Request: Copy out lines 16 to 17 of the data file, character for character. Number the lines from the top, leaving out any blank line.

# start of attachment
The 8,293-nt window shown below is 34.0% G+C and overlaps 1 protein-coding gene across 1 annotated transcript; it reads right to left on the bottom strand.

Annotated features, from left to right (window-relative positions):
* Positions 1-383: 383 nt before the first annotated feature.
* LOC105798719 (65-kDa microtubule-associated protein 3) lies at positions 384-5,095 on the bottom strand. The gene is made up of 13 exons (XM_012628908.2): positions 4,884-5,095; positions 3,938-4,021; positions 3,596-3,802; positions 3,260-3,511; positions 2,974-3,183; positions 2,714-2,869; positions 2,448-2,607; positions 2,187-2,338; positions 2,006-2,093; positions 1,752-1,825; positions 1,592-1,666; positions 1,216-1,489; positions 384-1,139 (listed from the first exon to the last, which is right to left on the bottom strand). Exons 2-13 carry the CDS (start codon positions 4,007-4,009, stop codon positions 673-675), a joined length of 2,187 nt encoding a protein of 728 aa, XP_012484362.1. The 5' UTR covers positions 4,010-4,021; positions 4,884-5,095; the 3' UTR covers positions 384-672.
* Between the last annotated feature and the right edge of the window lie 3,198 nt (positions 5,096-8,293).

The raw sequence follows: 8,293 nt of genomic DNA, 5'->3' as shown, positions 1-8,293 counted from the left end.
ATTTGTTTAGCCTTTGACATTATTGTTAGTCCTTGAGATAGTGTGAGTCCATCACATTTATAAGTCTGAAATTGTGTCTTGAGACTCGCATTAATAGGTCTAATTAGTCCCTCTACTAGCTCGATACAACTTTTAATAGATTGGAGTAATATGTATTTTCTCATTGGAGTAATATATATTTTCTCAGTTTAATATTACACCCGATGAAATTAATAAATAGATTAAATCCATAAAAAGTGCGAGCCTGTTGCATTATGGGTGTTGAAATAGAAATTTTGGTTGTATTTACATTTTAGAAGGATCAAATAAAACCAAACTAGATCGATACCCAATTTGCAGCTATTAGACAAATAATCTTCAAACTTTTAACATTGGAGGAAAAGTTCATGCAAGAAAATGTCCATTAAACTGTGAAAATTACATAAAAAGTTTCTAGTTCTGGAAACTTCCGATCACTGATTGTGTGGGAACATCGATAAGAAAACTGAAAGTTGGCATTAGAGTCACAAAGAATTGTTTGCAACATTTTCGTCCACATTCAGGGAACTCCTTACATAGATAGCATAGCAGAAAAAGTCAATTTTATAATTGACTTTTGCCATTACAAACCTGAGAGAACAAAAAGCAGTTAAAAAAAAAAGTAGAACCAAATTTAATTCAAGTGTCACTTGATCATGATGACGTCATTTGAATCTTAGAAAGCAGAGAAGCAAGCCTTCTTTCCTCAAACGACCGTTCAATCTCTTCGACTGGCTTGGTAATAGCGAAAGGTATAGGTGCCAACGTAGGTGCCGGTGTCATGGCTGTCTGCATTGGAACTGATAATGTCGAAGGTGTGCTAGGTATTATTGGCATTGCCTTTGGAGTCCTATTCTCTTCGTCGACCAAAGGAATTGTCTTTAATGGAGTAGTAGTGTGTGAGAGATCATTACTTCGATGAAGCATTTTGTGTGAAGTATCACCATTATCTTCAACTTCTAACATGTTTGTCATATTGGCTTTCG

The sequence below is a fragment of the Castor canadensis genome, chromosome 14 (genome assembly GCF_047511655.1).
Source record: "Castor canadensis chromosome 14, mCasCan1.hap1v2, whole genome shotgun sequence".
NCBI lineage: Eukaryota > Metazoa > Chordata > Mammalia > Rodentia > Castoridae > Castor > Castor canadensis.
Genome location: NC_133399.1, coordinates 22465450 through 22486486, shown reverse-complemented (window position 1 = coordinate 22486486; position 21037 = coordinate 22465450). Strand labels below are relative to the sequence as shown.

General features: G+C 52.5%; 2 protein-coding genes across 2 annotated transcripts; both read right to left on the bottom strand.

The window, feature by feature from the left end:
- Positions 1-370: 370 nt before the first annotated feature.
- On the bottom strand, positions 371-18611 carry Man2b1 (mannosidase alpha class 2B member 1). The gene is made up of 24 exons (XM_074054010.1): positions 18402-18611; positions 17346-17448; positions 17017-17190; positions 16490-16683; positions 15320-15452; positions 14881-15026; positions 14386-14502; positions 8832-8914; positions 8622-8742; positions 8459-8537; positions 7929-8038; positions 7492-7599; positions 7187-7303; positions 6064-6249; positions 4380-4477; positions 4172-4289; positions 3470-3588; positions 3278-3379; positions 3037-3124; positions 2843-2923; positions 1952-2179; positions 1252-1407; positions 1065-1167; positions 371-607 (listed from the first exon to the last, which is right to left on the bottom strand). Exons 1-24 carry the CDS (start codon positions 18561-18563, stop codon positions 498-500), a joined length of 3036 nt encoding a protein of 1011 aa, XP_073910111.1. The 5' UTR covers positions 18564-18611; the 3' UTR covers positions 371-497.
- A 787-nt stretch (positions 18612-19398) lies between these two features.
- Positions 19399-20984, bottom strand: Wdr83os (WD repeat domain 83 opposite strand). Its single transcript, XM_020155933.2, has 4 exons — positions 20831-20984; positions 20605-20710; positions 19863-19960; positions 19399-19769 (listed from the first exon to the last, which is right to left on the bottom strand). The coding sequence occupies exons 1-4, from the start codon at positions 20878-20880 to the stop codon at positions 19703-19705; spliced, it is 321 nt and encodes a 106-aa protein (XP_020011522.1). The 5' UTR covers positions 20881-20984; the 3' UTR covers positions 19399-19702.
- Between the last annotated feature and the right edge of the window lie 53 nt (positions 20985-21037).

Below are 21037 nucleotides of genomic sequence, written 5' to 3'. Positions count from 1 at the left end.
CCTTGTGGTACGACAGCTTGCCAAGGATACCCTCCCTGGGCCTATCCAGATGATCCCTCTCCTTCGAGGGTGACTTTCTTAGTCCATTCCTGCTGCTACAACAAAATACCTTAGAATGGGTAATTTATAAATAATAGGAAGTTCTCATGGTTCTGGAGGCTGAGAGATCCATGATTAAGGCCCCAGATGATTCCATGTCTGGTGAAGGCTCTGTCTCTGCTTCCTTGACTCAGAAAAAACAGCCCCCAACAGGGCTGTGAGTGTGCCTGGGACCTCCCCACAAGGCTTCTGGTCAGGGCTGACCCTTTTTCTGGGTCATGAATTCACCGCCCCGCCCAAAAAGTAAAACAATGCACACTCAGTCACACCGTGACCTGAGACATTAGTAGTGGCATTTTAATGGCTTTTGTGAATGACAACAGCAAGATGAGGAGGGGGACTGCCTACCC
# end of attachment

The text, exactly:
- A 787-nt stretch (positions 18612-19398) lies between these two features.
- Positions 19399-20984, bottom strand: Wdr83os (WD repeat domain 83 opposite strand). Its single transcript, XM_020155933.2, has 4 exons — positions 20831-20984; positions 20605-20710; positions 19863-19960; positions 19399-19769 (listed from the first exon to the last, which is right to left on the bottom strand). The coding sequence occupies exons 1-4, from the start codon at positions 20878-20880 to the stop codon at positions 19703-19705; spliced, it is 321 nt and encodes a 106-aa protein (XP_020011522.1). The 5' UTR covers positions 20881-20984; the 3' UTR covers positions 19399-19702.